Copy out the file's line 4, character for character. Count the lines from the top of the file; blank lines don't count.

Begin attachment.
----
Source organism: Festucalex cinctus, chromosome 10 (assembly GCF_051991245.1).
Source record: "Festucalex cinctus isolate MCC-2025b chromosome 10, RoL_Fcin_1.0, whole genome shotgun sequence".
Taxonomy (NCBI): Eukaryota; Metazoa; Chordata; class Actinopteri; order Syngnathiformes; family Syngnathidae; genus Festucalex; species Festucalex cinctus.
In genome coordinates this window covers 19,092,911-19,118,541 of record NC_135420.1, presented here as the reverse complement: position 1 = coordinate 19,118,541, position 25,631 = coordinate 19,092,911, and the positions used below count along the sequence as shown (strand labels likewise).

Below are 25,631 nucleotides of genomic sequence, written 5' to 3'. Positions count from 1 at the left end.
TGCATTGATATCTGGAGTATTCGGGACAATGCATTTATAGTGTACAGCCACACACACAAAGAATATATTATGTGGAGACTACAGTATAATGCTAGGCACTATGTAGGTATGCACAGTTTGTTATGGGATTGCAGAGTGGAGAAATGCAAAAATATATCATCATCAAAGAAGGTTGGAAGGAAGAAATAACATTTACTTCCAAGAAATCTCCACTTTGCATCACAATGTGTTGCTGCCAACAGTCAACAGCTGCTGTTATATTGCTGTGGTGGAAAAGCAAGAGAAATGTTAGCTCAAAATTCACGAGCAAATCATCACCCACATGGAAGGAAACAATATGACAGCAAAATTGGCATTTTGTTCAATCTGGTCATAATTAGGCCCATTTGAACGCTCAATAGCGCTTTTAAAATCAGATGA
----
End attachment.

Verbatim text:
In genome coordinates this window covers 19,092,911-19,118,541 of record NC_135420.1, presented here as the reverse complement: position 1 = coordinate 19,118,541, position 25,631 = coordinate 19,092,911, and the positions used below count along the sequence as shown (strand labels likewise).